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When to Break the Rules

As a starting point for every application that you build, you should always analyze the tasks you need to perform, decide on the data required to support those tasks, and create a welldesigned (also known as normalized) database table structure. After you have a design that follows all the rules, you might discover changes that you need to make either to follow specific business rules or to make your application more responsive to the needs of your users. In every case for which you decide to “break the rules,” you should know the specific reason for doing so, document your actions, and be prepared to add procedures to your application to manage the impact of those changes. The following sections discuss some of the reasons why you might need to break the rules.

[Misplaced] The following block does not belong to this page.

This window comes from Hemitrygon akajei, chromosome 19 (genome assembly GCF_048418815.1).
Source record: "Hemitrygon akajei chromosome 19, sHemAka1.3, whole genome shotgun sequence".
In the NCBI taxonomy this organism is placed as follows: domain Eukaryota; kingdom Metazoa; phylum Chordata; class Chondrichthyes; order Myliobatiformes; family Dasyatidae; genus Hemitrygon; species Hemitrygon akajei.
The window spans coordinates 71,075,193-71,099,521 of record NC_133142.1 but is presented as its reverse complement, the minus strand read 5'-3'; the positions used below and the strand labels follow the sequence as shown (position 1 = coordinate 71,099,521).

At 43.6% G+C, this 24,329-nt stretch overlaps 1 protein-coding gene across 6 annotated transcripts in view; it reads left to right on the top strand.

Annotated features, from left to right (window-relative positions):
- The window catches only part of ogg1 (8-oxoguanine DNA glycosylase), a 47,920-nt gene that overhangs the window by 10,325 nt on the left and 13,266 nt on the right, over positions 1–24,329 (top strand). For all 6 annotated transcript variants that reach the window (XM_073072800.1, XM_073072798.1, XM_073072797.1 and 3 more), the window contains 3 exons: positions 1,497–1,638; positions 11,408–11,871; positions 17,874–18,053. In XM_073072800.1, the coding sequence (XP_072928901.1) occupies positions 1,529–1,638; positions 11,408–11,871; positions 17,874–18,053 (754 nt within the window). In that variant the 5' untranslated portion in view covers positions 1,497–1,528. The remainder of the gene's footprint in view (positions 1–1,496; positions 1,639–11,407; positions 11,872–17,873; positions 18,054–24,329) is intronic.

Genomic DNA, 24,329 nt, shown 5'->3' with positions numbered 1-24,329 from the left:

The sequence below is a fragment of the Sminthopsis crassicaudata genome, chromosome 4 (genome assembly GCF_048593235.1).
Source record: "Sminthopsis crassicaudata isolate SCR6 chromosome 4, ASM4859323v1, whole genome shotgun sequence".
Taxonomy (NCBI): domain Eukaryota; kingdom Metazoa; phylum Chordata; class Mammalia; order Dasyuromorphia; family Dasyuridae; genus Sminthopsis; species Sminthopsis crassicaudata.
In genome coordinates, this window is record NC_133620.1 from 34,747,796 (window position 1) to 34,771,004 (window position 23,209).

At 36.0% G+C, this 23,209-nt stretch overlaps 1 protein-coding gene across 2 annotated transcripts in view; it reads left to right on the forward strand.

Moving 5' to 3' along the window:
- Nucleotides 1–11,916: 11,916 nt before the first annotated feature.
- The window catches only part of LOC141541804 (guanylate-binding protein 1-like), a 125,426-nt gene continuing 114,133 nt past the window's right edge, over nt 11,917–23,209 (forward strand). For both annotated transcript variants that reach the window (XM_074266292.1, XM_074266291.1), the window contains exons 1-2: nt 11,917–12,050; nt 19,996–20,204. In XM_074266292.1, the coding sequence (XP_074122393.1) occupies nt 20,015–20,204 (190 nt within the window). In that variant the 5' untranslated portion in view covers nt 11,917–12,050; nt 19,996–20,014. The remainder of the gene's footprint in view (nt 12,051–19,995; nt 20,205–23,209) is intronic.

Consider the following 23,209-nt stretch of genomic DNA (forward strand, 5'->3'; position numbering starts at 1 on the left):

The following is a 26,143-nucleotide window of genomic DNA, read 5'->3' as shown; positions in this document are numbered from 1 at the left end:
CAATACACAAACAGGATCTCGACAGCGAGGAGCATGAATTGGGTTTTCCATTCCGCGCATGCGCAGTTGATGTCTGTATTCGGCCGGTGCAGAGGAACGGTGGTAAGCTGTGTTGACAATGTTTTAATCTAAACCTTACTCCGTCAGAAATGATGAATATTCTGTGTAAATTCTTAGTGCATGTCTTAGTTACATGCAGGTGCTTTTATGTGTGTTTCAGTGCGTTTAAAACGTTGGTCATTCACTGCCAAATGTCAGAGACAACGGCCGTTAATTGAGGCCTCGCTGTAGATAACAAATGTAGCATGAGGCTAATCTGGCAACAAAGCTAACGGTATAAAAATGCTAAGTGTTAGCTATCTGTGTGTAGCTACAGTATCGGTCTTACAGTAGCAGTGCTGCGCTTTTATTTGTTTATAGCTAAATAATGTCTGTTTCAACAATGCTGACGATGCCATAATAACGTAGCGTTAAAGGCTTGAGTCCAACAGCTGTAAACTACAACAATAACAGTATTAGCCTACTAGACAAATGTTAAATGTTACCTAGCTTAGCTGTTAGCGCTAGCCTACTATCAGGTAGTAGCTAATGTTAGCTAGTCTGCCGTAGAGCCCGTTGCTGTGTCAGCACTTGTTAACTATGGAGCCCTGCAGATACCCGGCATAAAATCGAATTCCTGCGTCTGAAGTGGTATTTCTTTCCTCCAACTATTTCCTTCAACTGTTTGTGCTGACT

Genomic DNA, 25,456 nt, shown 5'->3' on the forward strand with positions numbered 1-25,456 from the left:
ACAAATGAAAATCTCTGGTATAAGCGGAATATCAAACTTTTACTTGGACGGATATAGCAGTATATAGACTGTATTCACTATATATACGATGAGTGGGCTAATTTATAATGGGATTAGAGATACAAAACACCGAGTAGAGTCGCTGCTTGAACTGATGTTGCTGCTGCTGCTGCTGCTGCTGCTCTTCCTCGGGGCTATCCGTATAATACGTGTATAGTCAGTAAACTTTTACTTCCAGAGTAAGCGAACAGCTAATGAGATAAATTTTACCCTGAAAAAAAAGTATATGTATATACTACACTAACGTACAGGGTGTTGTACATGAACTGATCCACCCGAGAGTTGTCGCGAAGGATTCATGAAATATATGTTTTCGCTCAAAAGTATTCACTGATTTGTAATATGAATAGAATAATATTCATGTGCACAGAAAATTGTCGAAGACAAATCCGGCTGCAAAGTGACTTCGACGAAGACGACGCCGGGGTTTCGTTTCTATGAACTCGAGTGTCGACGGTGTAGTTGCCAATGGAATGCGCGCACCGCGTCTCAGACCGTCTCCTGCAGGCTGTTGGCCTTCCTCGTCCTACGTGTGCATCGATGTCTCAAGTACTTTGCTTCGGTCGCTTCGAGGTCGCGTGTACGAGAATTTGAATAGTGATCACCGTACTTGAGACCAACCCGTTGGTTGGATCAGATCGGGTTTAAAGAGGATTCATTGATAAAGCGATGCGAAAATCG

Improving Performance of Critical Tasks

The majority of cases for breaking the rules involve manipulating the design to achieve better performance for certain critical tasks. For example, although modern relational database systems (like Microsoft Access) do a good job of linking many related tables to perform complex tasks, you might encounter situations in which the performance of a multiple-table link (also called a joined query— see Chapter 8 for details) is not fast enough. Sometimes if you denormalize selected portions of the design, you can achieve the required performance. For example, instead of building a separate table of product category codes that requires a link, you might place the category descriptions directly in the products table. If you choose to do this, you will need to add procedures to the forms you provide to enter these categories to make sure that any similar descriptions aren’t duplicate entries. I chose to do this in the LawTrack Contacts database, and I solved the problem by using a combo box that allows the user to choose a value only from a validated list in another table. You’ll learn more about working with combo box controls in Chapter 11, “Building a Form.”


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